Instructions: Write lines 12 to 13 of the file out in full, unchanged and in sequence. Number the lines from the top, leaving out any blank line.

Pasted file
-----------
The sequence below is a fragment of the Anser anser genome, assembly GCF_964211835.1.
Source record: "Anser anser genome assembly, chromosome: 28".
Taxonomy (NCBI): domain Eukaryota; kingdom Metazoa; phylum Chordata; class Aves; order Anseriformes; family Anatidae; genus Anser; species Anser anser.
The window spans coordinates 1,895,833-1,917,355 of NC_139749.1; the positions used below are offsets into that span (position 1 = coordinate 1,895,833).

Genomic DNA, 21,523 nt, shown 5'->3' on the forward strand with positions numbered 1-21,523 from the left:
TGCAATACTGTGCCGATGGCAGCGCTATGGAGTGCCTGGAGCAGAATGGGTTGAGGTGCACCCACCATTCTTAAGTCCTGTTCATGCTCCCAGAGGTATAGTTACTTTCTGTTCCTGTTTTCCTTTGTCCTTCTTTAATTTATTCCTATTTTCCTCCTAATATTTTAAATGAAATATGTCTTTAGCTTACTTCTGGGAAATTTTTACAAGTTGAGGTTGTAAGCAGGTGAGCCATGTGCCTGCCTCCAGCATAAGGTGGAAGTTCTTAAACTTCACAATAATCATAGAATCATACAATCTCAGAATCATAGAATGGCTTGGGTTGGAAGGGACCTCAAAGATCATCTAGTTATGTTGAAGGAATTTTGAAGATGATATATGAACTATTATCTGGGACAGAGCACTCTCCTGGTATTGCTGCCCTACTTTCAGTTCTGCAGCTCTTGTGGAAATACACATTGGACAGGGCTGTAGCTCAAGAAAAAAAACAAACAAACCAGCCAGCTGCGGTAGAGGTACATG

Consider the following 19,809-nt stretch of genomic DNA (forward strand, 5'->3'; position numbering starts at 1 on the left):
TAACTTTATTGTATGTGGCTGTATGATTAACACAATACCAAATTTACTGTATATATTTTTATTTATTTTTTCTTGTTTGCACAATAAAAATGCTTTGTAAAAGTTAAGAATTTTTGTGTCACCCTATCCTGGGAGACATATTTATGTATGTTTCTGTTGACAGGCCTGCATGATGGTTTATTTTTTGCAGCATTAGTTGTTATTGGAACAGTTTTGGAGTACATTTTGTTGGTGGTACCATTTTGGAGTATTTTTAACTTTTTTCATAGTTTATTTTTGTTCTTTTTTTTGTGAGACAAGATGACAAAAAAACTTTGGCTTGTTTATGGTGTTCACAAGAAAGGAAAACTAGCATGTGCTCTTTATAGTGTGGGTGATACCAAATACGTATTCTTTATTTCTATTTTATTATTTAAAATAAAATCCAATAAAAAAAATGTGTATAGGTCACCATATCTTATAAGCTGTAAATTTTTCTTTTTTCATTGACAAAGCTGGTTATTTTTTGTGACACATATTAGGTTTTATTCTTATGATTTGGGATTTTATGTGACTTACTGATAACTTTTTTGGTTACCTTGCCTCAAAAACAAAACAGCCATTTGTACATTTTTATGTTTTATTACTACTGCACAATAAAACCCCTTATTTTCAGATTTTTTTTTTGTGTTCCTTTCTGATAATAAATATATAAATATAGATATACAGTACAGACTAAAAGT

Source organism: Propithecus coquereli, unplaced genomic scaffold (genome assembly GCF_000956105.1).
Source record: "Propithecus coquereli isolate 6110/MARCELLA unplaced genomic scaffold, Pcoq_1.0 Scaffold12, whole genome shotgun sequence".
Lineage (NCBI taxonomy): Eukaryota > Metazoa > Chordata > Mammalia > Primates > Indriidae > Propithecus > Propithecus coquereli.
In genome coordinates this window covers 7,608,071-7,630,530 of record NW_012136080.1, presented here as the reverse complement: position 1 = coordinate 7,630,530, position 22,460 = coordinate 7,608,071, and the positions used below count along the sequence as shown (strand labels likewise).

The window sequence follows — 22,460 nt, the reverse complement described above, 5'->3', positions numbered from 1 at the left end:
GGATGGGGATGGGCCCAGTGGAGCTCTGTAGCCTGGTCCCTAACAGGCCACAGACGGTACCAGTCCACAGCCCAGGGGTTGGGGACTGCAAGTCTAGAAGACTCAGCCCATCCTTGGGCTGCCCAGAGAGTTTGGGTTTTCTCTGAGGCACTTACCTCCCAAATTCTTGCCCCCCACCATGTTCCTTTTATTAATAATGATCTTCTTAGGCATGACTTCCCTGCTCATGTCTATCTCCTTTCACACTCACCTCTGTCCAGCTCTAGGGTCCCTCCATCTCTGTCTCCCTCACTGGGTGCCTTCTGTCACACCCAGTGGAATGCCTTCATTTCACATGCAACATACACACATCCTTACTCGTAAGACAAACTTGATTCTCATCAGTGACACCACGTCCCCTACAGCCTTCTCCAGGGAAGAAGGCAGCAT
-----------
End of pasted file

In genome coordinates this window covers 7,608,071-7,630,530 of record NW_012136080.1, presented here as the reverse complement: position 1 = coordinate 7,630,530, position 22,460 = coordinate 7,608,071, and the positions used below count along the sequence as shown (strand labels likewise).

The window sequence follows — 22,460 nt, the reverse complement described above, 5'->3', positions numbered from 1 at the left end: